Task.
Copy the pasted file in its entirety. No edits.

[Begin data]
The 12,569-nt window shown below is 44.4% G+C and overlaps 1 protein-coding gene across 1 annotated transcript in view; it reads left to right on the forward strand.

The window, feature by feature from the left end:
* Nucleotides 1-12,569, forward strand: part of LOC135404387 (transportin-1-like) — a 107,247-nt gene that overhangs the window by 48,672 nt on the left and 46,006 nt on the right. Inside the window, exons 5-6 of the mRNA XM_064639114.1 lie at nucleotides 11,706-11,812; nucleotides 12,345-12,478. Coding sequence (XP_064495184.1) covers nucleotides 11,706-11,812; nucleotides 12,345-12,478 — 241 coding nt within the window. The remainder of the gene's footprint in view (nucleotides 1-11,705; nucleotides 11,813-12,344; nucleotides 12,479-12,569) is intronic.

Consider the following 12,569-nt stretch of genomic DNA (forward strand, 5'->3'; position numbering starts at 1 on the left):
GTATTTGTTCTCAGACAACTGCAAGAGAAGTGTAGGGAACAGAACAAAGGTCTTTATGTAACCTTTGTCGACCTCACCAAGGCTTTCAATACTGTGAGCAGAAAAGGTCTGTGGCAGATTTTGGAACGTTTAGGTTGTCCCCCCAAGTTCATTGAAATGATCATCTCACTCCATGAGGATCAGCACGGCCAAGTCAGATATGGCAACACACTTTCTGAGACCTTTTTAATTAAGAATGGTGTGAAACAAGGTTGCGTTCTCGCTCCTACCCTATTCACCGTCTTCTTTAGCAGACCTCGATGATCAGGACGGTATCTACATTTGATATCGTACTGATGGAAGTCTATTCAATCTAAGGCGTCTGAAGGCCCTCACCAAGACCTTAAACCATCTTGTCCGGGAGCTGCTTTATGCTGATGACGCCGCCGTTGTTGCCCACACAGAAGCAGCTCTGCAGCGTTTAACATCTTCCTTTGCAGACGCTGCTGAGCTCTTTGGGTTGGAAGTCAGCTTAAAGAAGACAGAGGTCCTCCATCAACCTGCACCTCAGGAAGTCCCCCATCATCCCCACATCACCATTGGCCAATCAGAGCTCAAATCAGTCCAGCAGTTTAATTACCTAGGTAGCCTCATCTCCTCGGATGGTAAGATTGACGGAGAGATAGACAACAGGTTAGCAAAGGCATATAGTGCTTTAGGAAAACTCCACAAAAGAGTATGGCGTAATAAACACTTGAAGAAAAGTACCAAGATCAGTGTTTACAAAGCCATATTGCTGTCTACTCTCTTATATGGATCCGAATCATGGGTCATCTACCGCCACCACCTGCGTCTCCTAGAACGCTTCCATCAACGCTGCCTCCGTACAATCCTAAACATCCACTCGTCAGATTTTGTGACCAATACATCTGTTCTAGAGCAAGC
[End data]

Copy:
The 12,569-nt window shown below is 44.4% G+C and overlaps 1 protein-coding gene across 1 annotated transcript in view; it reads left to right on the forward strand.

The window, feature by feature from the left end:
* Nucleotides 1-12,569, forward strand: part of LOC135404387 (transportin-1-like) — a 107,247-nt gene that overhangs the window by 48,672 nt on the left and 46,006 nt on the right. Inside the window, exons 5-6 of the mRNA XM_064639114.1 lie at nucleotides 11,706-11,812; nucleotides 12,345-12,478. Coding sequence (XP_064495184.1) covers nucleotides 11,706-11,812; nucleotides 12,345-12,478 — 241 coding nt within the window. The remainder of the gene's footprint in view (nucleotides 1-11,705; nucleotides 11,813-12,344; nucleotides 12,479-12,569) is intronic.

Consider the following 12,569-nt stretch of genomic DNA (forward strand, 5'->3'; position numbering starts at 1 on the left):
GTATTTGTTCTCAGACAACTGCAAGAGAAGTGTAGGGAACAGAACAAAGGTCTTTATGTAACCTTTGTCGACCTCACCAAGGCTTTCAATACTGTGAGCAGAAAAGGTCTGTGGCAGATTTTGGAACGTTTAGGTTGTCCCCCCAAGTTCATTGAAATGATCATCTCACTCCATGAGGATCAGCACGGCCAAGTCAGATATGGCAACACACTTTCTGAGACCTTTTTAATTAAGAATGGTGTGAAACAAGGTTGCGTTCTCGCTCCTACCCTATTCACCGTCTTCTTTAGCAGACCTCGATGATCAGGACGGTATCTACATTTGATATCGTACTGATGGAAGTCTATTCAATCTAAGGCGTCTGAAGGCCCTCACCAAGACCTTAAACCATCTTGTCCGGGAGCTGCTTTATGCTGATGACGCCGCCGTTGTTGCCCACACAGAAGCAGCTCTGCAGCGTTTAACATCTTCCTTTGCAGACGCTGCTGAGCTCTTTGGGTTGGAAGTCAGCTTAAAGAAGACAGAGGTCCTCCATCAACCTGCACCTCAGGAAGTCCCCCATCATCCCCACATCACCATTGGCCAATCAGAGCTCAAATCAGTCCAGCAGTTTAATTACCTAGGTAGCCTCATCTCCTCGGATGGTAAGATTGACGGAGAGATAGACAACAGGTTAGCAAAGGCATATAGTGCTTTAGGAAAACTCCACAAAAGAGTATGGCGTAATAAACACTTGAAGAAAAGTACCAAGATCAGTGTTTACAAAGCCATATTGCTGTCTACTCTCTTATATGGATCCGAATCATGGGTCATCTACCGCCACCACCTGCGTCTCCTAGAACGCTTCCATCAACGCTGCCTCCGTACAATCCTAAACATCCACTCGTCAGATTTTGTGACCAATACATCTGTTCTAGAGCAAGC